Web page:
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• U.S. News and World Report reports that tuition compact programs similar to KU's are taking hold at other places across the country.
They're in place at Immaculata University in Pennsylvania and Capitol College in Maryland, to name two.
I’ve written about the compact before, and KU always reports that parents absolutely love this program. I don’t think they’re lying, either. Everything I’ve heard and seen suggests that. It also began as a student initiative.
I’ve always thought, though, that KU got something out of this compact, too. See, I’ve always looked at it this way: If you average out tuition increases over four years — and KU is pretty honest that this is not a tuition savings plan but a budgeting tool — it stands to reason that you’ll be paying more than you would otherwise in years one and two and less than you would otherwise in years three and four.
It sounds pretty spiffy, too. Graduate in four years, and you know what you’ll pay.
The first year this was in place was the fall of 2007, and the compact locked Kansas residents into annual tuition costs of about $3,408 for a 15-hour semester.
That class saw almost 21 percent of its students drop out by the first year. So those students all paid more tuition than they would have otherwise.
And we also know how many of the incoming freshmen in 2007 graduated in four years, too: just under 36 percent. So those were the ones who took full advantage of the program.
Almost 30 percent came back for a fifth year. That means they were the first to see their previous tuition — set at $211 per credit hour in 2007 — take a big jump to the “standard” rate, to just more than $253, a 20 percent increase.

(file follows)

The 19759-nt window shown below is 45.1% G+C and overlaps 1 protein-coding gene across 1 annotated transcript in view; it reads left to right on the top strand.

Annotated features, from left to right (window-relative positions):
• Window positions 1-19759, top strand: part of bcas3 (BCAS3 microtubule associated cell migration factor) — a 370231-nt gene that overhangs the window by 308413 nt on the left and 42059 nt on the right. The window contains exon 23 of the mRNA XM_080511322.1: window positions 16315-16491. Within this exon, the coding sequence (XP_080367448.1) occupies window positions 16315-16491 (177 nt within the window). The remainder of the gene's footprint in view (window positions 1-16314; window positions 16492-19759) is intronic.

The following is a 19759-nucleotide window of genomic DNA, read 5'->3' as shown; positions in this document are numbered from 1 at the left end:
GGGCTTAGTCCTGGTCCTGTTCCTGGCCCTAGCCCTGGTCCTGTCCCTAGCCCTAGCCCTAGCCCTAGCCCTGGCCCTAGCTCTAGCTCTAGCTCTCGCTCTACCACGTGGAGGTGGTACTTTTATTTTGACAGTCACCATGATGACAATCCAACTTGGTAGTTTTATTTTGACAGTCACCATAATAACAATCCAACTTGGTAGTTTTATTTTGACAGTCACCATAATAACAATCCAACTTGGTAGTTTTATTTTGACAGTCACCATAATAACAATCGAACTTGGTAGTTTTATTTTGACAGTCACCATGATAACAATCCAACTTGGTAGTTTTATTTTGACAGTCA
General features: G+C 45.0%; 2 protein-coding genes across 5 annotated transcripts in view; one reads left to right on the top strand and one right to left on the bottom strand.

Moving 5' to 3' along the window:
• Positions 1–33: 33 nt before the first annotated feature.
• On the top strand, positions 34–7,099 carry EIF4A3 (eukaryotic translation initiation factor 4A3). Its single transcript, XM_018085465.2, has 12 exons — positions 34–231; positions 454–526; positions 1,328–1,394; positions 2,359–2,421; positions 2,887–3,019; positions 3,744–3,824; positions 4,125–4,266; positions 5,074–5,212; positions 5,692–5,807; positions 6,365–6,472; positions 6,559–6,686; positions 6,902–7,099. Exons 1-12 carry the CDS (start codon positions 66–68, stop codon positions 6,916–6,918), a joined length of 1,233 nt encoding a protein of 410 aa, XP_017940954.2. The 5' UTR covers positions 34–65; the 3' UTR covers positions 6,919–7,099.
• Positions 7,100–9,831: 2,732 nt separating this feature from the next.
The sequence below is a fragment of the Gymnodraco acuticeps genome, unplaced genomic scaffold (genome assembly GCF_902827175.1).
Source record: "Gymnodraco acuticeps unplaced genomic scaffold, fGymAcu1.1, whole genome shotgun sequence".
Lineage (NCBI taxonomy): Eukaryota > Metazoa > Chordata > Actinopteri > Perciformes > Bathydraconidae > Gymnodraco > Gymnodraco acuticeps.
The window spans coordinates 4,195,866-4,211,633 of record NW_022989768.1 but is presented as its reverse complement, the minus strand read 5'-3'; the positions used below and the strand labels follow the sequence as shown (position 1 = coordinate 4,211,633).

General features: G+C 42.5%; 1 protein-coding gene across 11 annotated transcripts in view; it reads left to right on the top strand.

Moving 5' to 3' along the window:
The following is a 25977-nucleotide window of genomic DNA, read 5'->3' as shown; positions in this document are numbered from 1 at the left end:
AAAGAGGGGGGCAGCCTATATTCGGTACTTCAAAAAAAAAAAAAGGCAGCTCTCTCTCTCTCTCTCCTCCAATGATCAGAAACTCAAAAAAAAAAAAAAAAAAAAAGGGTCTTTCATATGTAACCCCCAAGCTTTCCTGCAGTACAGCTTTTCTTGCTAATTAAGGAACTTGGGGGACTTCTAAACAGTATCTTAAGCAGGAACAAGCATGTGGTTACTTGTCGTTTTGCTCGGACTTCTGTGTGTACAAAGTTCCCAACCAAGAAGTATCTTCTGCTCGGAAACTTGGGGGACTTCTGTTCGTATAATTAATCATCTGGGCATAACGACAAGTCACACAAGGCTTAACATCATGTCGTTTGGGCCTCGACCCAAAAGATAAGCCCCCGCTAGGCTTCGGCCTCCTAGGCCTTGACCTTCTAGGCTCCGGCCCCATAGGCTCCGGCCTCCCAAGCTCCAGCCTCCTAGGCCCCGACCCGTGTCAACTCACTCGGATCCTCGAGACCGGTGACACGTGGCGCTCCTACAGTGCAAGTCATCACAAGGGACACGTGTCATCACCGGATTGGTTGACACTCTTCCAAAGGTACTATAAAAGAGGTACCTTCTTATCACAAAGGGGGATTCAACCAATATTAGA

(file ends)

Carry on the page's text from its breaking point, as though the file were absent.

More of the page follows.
Then-Provost Richard Lariviere told the Kansas Board of Regents in 2007 that parents stood and applauded when this plan was announced.
It would be interesting to know how those folks feel about the idea today.
• Might the Earth have some sort of pulse?
Adrian Melott, a KU physics professor, thinks it might, according to research published in The Journal of Geology.
He and his colleagues noticed a radioactive isotope — strontium-87, to be precise — more heavily present in marine fossils that corresponded with low points in marine biodiversity that happened every 60 million years or so, according to the blog io9.
The isotope could come from radioactive decay of the element rubidium, common in the rocks of the earth’s crust. Melott and his colleagues posit that rubidium could have been released in massive erosion events caused by something called “continental uplift,” where the elevation of a region increases.
That process could have caused the continental shelf, where most marine life is found, to rise, too, decreasing the available space for marine life.
• KU’s student-run radio station, KJHK, is up for an mtvU Woodie award, which is given to one college radio station each year.
KJHK has already survived one round of voting and is now one of 25 semi-finalists.
Online voters are apparently key (and there seem to be quite a few of these sorts of things these days), and you can vote here.
The list will be pared down to 10 finalists, and then one winner.
• I’ll keep on bringing Heard on the Hill to you, even if the elevation here starts increasing without warning. I’ll need your tips to do it, though, so keep sending them to email@example.com.